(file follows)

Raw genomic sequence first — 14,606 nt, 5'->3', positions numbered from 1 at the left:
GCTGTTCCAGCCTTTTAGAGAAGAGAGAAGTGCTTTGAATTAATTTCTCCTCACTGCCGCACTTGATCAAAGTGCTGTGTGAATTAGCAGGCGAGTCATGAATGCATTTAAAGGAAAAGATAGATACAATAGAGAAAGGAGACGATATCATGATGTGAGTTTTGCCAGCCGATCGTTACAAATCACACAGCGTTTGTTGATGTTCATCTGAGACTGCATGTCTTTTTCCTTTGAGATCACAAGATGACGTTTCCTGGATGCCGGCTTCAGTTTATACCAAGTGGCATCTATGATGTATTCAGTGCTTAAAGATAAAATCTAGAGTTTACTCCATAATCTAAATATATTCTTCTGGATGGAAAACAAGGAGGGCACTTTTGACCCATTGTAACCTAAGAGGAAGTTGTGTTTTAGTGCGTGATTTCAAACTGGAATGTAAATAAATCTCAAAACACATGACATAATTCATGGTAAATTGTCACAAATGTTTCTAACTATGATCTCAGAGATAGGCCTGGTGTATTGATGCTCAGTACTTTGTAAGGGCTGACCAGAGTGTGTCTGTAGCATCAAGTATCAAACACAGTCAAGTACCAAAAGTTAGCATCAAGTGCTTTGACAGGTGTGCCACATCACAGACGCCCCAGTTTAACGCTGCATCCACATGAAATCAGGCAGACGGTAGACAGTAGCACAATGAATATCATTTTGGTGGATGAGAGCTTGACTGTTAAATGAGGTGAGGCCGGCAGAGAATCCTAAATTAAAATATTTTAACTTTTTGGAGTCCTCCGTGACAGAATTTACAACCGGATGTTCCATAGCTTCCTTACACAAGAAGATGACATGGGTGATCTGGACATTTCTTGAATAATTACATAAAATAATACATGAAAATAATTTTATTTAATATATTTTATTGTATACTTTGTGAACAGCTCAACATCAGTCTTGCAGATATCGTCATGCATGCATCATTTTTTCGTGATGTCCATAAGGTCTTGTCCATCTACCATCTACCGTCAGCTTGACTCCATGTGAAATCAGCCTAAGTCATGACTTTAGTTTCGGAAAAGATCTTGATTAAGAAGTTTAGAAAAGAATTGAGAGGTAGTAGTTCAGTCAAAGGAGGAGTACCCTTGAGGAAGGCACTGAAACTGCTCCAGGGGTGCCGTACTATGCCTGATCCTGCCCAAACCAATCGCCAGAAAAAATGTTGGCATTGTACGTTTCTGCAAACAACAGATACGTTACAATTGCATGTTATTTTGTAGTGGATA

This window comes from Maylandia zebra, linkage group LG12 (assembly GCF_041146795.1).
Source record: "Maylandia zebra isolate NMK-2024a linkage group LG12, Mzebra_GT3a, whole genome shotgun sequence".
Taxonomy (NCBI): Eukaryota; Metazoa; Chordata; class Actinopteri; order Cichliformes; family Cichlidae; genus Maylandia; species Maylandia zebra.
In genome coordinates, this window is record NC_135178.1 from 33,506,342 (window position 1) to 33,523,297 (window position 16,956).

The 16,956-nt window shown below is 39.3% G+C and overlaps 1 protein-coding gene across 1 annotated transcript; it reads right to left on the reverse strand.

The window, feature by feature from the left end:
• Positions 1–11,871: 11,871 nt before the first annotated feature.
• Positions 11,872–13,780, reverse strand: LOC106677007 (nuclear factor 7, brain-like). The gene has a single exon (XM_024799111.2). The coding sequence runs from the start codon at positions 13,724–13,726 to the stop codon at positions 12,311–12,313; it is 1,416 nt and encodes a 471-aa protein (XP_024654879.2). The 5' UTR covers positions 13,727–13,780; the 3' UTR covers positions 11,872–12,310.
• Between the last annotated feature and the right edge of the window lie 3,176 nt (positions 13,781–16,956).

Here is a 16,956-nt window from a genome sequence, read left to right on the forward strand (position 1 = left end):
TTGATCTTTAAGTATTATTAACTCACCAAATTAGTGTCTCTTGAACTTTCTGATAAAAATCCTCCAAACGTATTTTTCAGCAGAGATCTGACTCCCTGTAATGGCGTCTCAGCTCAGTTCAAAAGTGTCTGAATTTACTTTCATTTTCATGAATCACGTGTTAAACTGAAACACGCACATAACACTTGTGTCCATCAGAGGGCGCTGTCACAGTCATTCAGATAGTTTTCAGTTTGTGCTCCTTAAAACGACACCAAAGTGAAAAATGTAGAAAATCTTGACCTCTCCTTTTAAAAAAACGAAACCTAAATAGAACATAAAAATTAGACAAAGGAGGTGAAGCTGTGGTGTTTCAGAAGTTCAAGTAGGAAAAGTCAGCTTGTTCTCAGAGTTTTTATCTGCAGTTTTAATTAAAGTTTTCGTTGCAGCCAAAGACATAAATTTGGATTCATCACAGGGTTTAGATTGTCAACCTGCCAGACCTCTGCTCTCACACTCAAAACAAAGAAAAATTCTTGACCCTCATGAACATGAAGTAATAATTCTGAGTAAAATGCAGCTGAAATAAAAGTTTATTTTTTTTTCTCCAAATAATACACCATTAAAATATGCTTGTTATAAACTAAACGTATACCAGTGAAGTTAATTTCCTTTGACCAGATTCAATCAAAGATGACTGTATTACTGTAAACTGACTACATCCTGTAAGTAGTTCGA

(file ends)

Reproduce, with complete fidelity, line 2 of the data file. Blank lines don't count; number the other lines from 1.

GCTGTTCCAGCCTTTTAGAGAAGAGAGAAGTGCTTTGAATTAATTTCTCCTCACTGCCGCACTTGATCAAAGTGCTGTGTGAATTAGCAGGCGAGTCATGAATGCATTTAAAGGAAAAGATAGATACAATAGAGAAAGGAGACGATATCATGATGTGAGTTTTGCCAGCCGATCGTTACAAATCACACAGCGTTTGTTGATGTTCATCTGAGACTGCATGTCTTTTTCCTTTGAGATCACAAGATGACGTTTCCTGGATGCCGGCTTCAGTTTATACCAAGTGGCATCTATGATGTATTCAGTGCTTAAAGATAAAATCTAGAGTTTACTCCATAATCTAAATATATTCTTCTGGATGGAAAACAAGGAGGGCACTTTTGACCCATTGTAACCTAAGAGGAAGTTGTGTTTTAGTGCGTGATTTCAAACTGGAATGTAAATAAATCTCAAAACACATGACATAATTCATGGTAAATTGTCACAAATGTTTCTAACTATGATCTCAGAGATAGGCCTGGTGTATTGATGCTCAGTACTTTGTAAGGGCTGACCAGAGTGTGTCTGTAGCATCAAGTATCAAACACAGTCAAGTACCAAAAGTTAGCATCAAGTGCTTTGACAGGTGTGCCACATCACAGACGCCCCAGTTTAACGCTGCATCCACATGAAATCAGGCAGACGGTAGACAGTAGCACAATGAATATCATTTTGGTGGATGAGAGCTTGACTGTTAAATGAGGTGAGGCCGGCAGAGAATCCTAAATTAAAATATTTTAACTTTTTGGAGTCCTCCGTGACAGAATTTACAACCGGATGTTCCATAGCTTCCTTACACAAGAAGATGACATGGGTGATCTGGACATTTCTTGAATAATTACATAAAATAATACATGAAAATAATTTTATTTAATATATTTTATTGTATACTTTGTGAACAGCTCAACATCAGTCTTGCAGATATCGTCATGCATGCATCATTTTTTCGTGATGTCCATAAGGTCTTGTCCATCTACCATCTACCGTCAGCTTGACTCCATGTGAAATCAGCCTAAGTCATGACTTTAGTTTCGGAAAAGATCTTGATTAAGAAGTTTAGAAAAGAATTGAGAGGTAGTAGTTCAGTCAAAGGAGGAGTACCCTTGAGGAAGGCACTGAAACTGCTCCAGGGGTGCCGTACTATGCCTGATCCTGCCCAAACCAATCGCCAGAAAAAATGTTGGCATTGTACGTTTCTGCAAACAACAGATACGTTACAATTGCATGTTATTTTGTAGTGGATA